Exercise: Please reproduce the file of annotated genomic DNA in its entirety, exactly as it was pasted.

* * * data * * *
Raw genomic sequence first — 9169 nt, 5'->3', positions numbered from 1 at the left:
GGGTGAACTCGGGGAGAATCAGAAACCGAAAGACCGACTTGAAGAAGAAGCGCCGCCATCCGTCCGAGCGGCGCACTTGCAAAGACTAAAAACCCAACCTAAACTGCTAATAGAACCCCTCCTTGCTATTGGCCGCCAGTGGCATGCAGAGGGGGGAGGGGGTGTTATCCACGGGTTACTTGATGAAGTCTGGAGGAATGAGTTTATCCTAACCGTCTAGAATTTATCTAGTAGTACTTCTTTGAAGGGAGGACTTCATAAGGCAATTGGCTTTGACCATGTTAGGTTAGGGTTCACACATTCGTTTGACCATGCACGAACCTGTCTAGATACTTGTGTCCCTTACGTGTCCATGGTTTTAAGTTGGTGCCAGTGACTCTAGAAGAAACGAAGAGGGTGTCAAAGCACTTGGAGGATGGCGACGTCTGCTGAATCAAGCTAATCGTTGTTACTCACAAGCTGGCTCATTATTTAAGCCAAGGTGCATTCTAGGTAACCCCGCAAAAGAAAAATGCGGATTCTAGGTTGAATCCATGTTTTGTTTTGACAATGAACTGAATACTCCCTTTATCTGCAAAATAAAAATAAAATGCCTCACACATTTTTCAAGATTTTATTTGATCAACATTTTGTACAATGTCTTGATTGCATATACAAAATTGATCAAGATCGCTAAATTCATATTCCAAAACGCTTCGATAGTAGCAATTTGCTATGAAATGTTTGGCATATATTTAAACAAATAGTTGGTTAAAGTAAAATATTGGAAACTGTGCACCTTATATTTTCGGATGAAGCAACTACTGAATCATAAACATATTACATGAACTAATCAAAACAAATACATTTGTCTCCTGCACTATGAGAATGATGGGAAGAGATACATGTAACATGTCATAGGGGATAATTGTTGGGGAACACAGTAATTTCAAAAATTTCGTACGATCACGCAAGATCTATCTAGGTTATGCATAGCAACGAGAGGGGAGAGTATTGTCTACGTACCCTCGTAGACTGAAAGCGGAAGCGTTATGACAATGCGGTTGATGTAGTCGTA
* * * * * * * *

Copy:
Raw genomic sequence first — 9169 nt, 5'->3', positions numbered from 1 at the left:
GGGTGAACTCGGGGAGAATCAGAAACCGAAAGACCGACTTGAAGAAGAAGCGCCGCCATCCGTCCGAGCGGCGCACTTGCAAAGACTAAAAACCCAACCTAAACTGCTAATAGAACCCCTCCTTGCTATTGGCCGCCAGTGGCATGCAGAGGGGGGAGGGGGTGTTATCCACGGGTTACTTGATGAAGTCTGGAGGAATGAGTTTATCCTAACCGTCTAGAATTTATCTAGTAGTACTTCTTTGAAGGGAGGACTTCATAAGGCAATTGGCTTTGACCATGTTAGGTTAGGGTTCACACATTCGTTTGACCATGCACGAACCTGTCTAGATACTTGTGTCCCTTACGTGTCCATGGTTTTAAGTTGGTGCCAGTGACTCTAGAAGAAACGAAGAGGGTGTCAAAGCACTTGGAGGATGGCGACGTCTGCTGAATCAAGCTAATCGTTGTTACTCACAAGCTGGCTCATTATTTAAGCCAAGGTGCATTCTAGGTAACCCCGCAAAAGAAAAATGCGGATTCTAGGTTGAATCCATGTTTTGTTTTGACAATGAACTGAATACTCCCTTTATCTGCAAAATAAAAATAAAATGCCTCACACATTTTTCAAGATTTTATTTGATCAACATTTTGTACAATGTCTTGATTGCATATACAAAATTGATCAAGATCGCTAAATTCATATTCCAAAACGCTTCGATAGTAGCAATTTGCTATGAAATGTTTGGCATATATTTAAACAAATAGTTGGTTAAAGTAAAATATTGGAAACTGTGCACCTTATATTTTCGGATGAAGCAACTACTGAATCATAAACATATTACATGAACTAATCAAAACAAATACATTTGTCTCCTGCACTATGAGAATGATGGGAAGAGATACATGTAACATGTCATAGGGGATAATTGTTGGGGAACACAGTAATTTCAAAAATTTCGTACGATCACGCAAGATCTATCTAGGTTATGCATAGCAACGAGAGGGGAGAGTATTGTCTACGTACCCTCGTAGACTGAAAGCGGAAGCGTTATGACAATGCGGTTGATGTAGTCGTA